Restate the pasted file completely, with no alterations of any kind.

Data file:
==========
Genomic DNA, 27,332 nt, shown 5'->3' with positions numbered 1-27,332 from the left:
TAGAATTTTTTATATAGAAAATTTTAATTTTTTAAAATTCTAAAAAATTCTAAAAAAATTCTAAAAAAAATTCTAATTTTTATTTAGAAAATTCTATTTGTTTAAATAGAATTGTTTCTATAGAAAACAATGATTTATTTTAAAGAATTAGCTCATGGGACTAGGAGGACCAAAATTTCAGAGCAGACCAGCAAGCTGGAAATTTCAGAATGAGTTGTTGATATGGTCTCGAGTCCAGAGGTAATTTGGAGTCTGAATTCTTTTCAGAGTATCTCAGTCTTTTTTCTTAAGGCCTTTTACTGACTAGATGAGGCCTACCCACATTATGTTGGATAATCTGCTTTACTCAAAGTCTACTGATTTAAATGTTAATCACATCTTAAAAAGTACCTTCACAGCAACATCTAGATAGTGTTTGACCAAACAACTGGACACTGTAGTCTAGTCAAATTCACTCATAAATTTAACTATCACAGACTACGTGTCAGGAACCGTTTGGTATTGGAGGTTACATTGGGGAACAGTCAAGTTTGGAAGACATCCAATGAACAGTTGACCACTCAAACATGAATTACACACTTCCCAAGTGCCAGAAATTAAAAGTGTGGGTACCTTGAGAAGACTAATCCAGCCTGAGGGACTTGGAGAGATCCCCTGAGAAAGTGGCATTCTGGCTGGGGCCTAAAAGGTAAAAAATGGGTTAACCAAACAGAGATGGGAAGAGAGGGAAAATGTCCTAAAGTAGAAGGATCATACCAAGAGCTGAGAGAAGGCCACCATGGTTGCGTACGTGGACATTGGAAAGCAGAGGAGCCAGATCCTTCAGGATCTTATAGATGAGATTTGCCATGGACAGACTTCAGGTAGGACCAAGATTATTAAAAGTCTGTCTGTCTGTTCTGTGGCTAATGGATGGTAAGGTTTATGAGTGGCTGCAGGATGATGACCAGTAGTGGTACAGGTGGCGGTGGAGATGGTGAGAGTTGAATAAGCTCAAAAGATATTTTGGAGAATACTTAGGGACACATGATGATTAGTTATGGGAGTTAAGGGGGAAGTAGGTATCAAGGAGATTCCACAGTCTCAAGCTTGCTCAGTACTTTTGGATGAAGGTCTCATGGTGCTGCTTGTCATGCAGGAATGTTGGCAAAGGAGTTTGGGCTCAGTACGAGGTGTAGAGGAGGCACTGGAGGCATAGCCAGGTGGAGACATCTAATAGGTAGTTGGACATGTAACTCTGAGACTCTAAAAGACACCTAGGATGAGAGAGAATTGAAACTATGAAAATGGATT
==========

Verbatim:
Genomic DNA, 27,332 nt, shown 5'->3' with positions numbered 1-27,332 from the left:
TAGAATTTTTTATATAGAAAATTTTAATTTTTTAAAATTCTAAAAAATTCTAAAAAAATTCTAAAAAAAATTCTAATTTTTATTTAGAAAATTCTATTTGTTTAAATAGAATTGTTTCTATAGAAAACAATGATTTATTTTAAAGAATTAGCTCATGGGACTAGGAGGACCAAAATTTCAGAGCAGACCAGCAAGCTGGAAATTTCAGAATGAGTTGTTGATATGGTCTCGAGTCCAGAGGTAATTTGGAGTCTGAATTCTTTTCAGAGTATCTCAGTCTTTTTTCTTAAGGCCTTTTACTGACTAGATGAGGCCTACCCACATTATGTTGGATAATCTGCTTTACTCAAAGTCTACTGATTTAAATGTTAATCACATCTTAAAAAGTACCTTCACAGCAACATCTAGATAGTGTTTGACCAAACAACTGGACACTGTAGTCTAGTCAAATTCACTCATAAATTTAACTATCACAGACTACGTGTCAGGAACCGTTTGGTATTGGAGGTTACATTGGGGAACAGTCAAGTTTGGAAGACATCCAATGAACAGTTGACCACTCAAACATGAATTACACACTTCCCAAGTGCCAGAAATTAAAAGTGTGGGTACCTTGAGAAGACTAATCCAGCCTGAGGGACTTGGAGAGATCCCCTGAGAAAGTGGCATTCTGGCTGGGGCCTAAAAGGTAAAAAATGGGTTAACCAAACAGAGATGGGAAGAGAGGGAAAATGTCCTAAAGTAGAAGGATCATACCAAGAGCTGAGAGAAGGCCACCATGGTTGCGTACGTGGACATTGGAAAGCAGAGGAGCCAGATCCTTCAGGATCTTATAGATGAGATTTGCCATGGACAGACTTCAGGTAGGACCAAGATTATTAAAAGTCTGTCTGTCTGTTCTGTGGCTAATGGATGGTAAGGTTTATGAGTGGCTGCAGGATGATGACCAGTAGTGGTACAGGTGGCGGTGGAGATGGTGAGAGTTGAATAAGCTCAAAAGATATTTTGGAGAATACTTAGGGACACATGATGATTAGTTATGGGAGTTAAGGGGGAAGTAGGTATCAAGGAGATTCCACAGTCTCAAGCTTGCTCAGTACTTTTGGATGAAGGTCTCATGGTGCTGCTTGTCATGCAGGAATGTTGGCAAAGGAGTTTGGGCTCAGTACGAGGTGTAGAGGAGGCACTGGAGGCATAGCCAGGTGGAGACATCTAATAGGTAGTTGGACATGTAACTCTGAGACTCTAAAAGACACCTAGGATGAGAGAGAATTGAAACTATGAAAATGGATT